• Delay in diagnosis and treatment results in colonic ischaemia with features of perforation and peritonitis.
  • Plain abdominal X-ray: single grossly dilated sigmoid loop commonly reaching the xiphisternum.
  • May need limited barium enema without bowel preparation (can result in decompression itself).
  • CT scanning is the least invasive imaging technique that allows assessment of bowel wall ischaemia.

Urgent hospital admission and treatment are required. Acute sigmoid volvulus is a surgical emergency.[6] Any delay in treatment increases the risk of bowel ischaemia, perforation and faecal peritonitis. The majority of patients can be successfully treated with non-operative decompression but elective definitive surgery has been recommended in view of the high recurrence rate (over 60%) and the risks of emergency surgery.[6]


  • With the patient in the left lateral position, decompression and untwisting of the sigmoid loop may be achieved by passing a sigmoidoscope gently into the rectum as far as possible and passing a flatus tube alongside the sigmoidoscope. This is then gently manoeuvred into the obstructed loop through the twisted bowel, producing a rush of liquid faeces and flatus with relief of the obstruction.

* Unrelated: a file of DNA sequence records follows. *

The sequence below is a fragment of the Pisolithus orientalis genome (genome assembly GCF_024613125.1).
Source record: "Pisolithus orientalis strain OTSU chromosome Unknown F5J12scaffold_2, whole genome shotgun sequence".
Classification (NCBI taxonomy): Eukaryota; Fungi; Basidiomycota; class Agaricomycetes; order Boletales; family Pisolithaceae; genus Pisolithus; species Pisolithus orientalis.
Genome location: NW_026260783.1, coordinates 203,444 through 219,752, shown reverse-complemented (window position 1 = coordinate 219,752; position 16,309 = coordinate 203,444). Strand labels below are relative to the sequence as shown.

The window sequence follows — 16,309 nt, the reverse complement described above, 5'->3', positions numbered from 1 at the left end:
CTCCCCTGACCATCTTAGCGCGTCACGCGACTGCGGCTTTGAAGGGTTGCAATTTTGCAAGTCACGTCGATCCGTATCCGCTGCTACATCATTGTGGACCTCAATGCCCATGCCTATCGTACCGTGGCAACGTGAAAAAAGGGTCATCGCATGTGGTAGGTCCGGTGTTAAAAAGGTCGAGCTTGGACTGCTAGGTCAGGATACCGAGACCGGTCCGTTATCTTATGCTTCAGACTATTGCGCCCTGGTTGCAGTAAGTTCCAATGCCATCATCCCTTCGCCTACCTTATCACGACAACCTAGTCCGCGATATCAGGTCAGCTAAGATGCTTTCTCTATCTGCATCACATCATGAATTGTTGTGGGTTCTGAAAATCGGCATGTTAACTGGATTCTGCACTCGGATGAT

• This procedure allows for rapid decompression of the distended colon, with the immediate relief of symptoms. The tube is left in place for 24 hours to maintain decompression, prevent recurrence and give time for vascular supply to the bowel wall to recover.[7] 
  • The patient should be observed for persistent abdominal pain and bloodstained stools, which may indicate ischaemia and the need for surgical intervention.


After conservative treatment, further episodes of volvulus often occur and elective surgery is then frequently required to prevent further recurrence.

  • Resection of the redundant sigmoid colon is the gold-standard operation.[1] This is usually, a double-barrelled colostomy where both divided ends of bowel are brought out on to the abdominal wall (Paul-Mikulicz procedure).
  • It is indicated for patients in whom tube decompression fails or for those who have signs suggesting bowel ischaemia.